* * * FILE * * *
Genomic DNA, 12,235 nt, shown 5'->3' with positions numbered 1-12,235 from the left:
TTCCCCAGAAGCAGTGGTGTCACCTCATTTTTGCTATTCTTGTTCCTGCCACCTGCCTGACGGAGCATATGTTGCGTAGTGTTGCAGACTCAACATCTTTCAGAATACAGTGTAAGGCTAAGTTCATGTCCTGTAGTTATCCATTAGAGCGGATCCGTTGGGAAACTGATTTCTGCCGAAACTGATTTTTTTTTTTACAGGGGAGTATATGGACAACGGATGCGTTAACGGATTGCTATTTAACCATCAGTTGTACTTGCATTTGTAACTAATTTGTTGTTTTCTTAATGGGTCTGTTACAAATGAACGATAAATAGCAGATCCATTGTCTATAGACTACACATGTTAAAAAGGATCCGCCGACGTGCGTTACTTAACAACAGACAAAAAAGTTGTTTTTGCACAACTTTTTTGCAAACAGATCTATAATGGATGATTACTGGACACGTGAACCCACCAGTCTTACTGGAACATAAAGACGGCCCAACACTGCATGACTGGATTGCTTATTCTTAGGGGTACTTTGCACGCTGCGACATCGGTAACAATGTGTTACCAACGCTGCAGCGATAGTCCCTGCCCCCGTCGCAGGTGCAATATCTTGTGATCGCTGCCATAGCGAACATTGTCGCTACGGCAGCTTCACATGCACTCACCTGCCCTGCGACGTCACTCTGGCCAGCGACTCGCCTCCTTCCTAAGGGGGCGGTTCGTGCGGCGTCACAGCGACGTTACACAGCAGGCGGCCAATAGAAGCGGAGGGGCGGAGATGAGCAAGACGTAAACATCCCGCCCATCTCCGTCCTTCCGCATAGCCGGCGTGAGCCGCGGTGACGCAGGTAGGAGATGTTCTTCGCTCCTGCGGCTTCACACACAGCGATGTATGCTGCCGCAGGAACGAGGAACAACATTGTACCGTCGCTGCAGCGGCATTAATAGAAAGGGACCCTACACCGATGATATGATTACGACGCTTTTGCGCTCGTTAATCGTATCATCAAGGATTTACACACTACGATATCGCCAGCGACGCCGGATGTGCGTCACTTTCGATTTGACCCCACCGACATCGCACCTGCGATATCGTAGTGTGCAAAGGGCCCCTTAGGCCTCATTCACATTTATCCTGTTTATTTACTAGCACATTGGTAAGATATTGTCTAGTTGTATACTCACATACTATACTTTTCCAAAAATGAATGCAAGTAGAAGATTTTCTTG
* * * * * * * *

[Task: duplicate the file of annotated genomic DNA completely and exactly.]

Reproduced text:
Genomic DNA, 12,235 nt, shown 5'->3' with positions numbered 1-12,235 from the left:
TTCCCCAGAAGCAGTGGTGTCACCTCATTTTTGCTATTCTTGTTCCTGCCACCTGCCTGACGGAGCATATGTTGCGTAGTGTTGCAGACTCAACATCTTTCAGAATACAGTGTAAGGCTAAGTTCATGTCCTGTAGTTATCCATTAGAGCGGATCCGTTGGGAAACTGATTTCTGCCGAAACTGATTTTTTTTTTTACAGGGGAGTATATGGACAACGGATGCGTTAACGGATTGCTATTTAACCATCAGTTGTACTTGCATTTGTAACTAATTTGTTGTTTTCTTAATGGGTCTGTTACAAATGAACGATAAATAGCAGATCCATTGTCTATAGACTACACATGTTAAAAAGGATCCGCCGACGTGCGTTACTTAACAACAGACAAAAAAGTTGTTTTTGCACAACTTTTTTGCAAACAGATCTATAATGGATGATTACTGGACACGTGAACCCACCAGTCTTACTGGAACATAAAGACGGCCCAACACTGCATGACTGGATTGCTTATTCTTAGGGGTACTTTGCACGCTGCGACATCGGTAACAATGTGTTACCAACGCTGCAGCGATAGTCCCTGCCCCCGTCGCAGGTGCAATATCTTGTGATCGCTGCCATAGCGAACATTGTCGCTACGGCAGCTTCACATGCACTCACCTGCCCTGCGACGTCACTCTGGCCAGCGACTCGCCTCCTTCCTAAGGGGGCGGTTCGTGCGGCGTCACAGCGACGTTACACAGCAGGCGGCCAATAGAAGCGGAGGGGCGGAGATGAGCAAGACGTAAACATCCCGCCCATCTCCGTCCTTCCGCATAGCCGGCGTGAGCCGCGGTGACGCAGGTAGGAGATGTTCTTCGCTCCTGCGGCTTCACACACAGCGATGTATGCTGCCGCAGGAACGAGGAACAACATTGTACCGTCGCTGCAGCGGCATTAATAGAAAGGGACCCTACACCGATGATATGATTACGACGCTTTTGCGCTCGTTAATCGTATCATCAAGGATTTACACACTACGATATCGCCAGCGACGCCGGATGTGCGTCACTTTCGATTTGACCCCACCGACATCGCACCTGCGATATCGTAGTGTGCAAAGGGCCCCTTAGGCCTCATTCACATTTATCCTGTTTATTTACTAGCACATTGGTAAGATATTGTCTAGTTGTATACTCACATACTATACTTTTCCAAAAATGAATGCAAGTAGAAGATTTTCTTG